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White Oak Akashi Blended

Average score from 2 reviews and 3 ratings 77

White Oak Akashi Blended

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  • Bottler: Distillery Bottling
  • ABV: 40.0%

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White Oak Akashi Blended

This White Oak, without age statement, from the Eigashima or White Oak distillery in Japan, is a blend, not a single malt. White Oak is only active for two months per year, so their output is very limited. This blend, in bottles of 50cl, are available for around 30 EUR. It has matured some 5 to 6 years.

The nose is light and very accessible. Reminds a of plum liqueur. Some krieks as well. And hay in the background. Fairly simply, but pleasant.

The texture is light, honeysweet on plums and blood oranges with a lot of sugars, a nice peppery spiciness and a hint of smoke. This is becoming interesting.

The finish, however, is rather light and very short.

This is a pleasant enough Japanese blend, but nothing more. Thanks for the sample, Thierry.

Is this the one you see labelled as Akashi?

Yes, it is the same, but different packaging, depending on the date of bottling and market.


This review is for the domestic Japanese bottling of the blend, which is something that has proven to be rather controversial. But more on that soon.

The distillery was founded by in 1888 for the production of sake and shochu. A license to manufacture whisky in was obtained 1919 – making it the oldest licensed whisky distillery in Japan. White Oak Distillery was established in 1984 when new facilities where sourced. The whisky stills are only in operation for one month every year, making for some small output, which is mostly used in blends. The distillery is located west of Kobe and near the Seto Inland sea; a narrow passage that runs between Honshu and Shikoku. Having viewed the sea from both sides of the straight I was curious to try this whisky made in the area.

The malt component has been aged in for 5 years in ex-Bourbon and finished in ex-Sherry casks and makes up for 40% of the blend. Now onto the controversy. What’s in the rest of the blend? For the export market (North America, Europe, Australia, etc) it is made up from grain whisky imported into Japan for marriage and bottling. Why do this? In short, the Japanese business model does not see competitors selling stock to each other. So unless you are one of the giants Kirin, Nikka or Suntory, then you have to source your grain component from outside of Japan. Keep in mind I am drinking the local expression, so my does not contain imported grain whisky. Instead it contains 60% molasses spirit, some, which has been stored in barrels.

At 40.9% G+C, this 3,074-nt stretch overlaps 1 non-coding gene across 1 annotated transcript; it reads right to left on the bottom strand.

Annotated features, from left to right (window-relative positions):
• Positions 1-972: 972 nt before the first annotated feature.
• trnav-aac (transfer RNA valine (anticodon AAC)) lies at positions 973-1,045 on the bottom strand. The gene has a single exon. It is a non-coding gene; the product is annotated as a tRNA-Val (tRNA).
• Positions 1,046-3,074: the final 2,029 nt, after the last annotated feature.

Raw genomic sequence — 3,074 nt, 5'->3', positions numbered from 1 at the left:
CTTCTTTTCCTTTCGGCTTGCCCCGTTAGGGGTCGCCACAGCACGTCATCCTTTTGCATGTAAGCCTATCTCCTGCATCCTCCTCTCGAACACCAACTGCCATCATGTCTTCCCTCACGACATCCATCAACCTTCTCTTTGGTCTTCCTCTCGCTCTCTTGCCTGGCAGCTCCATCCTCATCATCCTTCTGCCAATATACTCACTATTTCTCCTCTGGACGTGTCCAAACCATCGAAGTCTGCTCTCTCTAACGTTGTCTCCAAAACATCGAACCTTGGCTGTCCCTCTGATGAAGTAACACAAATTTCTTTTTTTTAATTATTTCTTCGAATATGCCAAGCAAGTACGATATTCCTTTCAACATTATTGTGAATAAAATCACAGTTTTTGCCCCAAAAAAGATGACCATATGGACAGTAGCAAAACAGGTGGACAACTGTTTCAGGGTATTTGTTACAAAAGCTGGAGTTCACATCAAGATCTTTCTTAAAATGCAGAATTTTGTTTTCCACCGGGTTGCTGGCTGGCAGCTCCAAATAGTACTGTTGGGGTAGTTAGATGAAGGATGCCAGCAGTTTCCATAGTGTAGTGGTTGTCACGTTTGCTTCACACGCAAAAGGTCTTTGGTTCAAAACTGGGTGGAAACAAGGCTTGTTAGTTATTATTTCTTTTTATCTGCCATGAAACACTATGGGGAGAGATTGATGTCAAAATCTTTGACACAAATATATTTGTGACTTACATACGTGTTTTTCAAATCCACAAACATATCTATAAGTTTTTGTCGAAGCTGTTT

Huh? Uh oh.

My mind starts to run a millions miles an hour, have I just picked up a bottle of rum, that's passed off as whisky like they do in Malaysia, Indonesia, India, Thailand et al? At least this has malt whisky in it. Akashi have always been transparent about what is inside the bottle. If you can read what is on the label it is all clearly listed. And let’s be realistic it satisfies domestic law for what can be labelled as whisky and exported bottlings of White Oak meet European standards of whisky containing malt and grain whisky aged in oak barrels. I’m calling fair game.

…And…I did pay ¥990 for a 500ml bottle - so it’s not all that bad.

Nose: Barley, peaches, fairy floss, mangoes

Taste: Over powering molasses, all spice, ginger

Finish: Short finish of candy sweetness.

Not complicated and it is rather unexciting, the finish brings down the dram and the molasses dominates. I’m not writing White Oak off though. I am excited to try the export version of this whisky and especially some of the single malt expression Akashi. I may even pop into the distillery next time I am in Kobe.

p.s. makes a great highball.

Thanks, @Frost. This is why we read reviews--to get some idea of what is actually out there, that we may one day run into. It is a public service to cast light into the darkness of our inexperience.

This whisky is also 'scary', but at least you have some idea what molasses spirit might taste like. It should be interesting for you to try the full export version whisky-on-whisky blend one day soon...and to see if you can find out which imported "grain" whiskies they use in it.

@Victor I was certainly surprised when I dug deeper into the domestic expression. I'm too curious to try the whisky-on-whisky expression. It sometimes surfaces here, and goes fast.

I'll see if I can find out the source of the imported contents.

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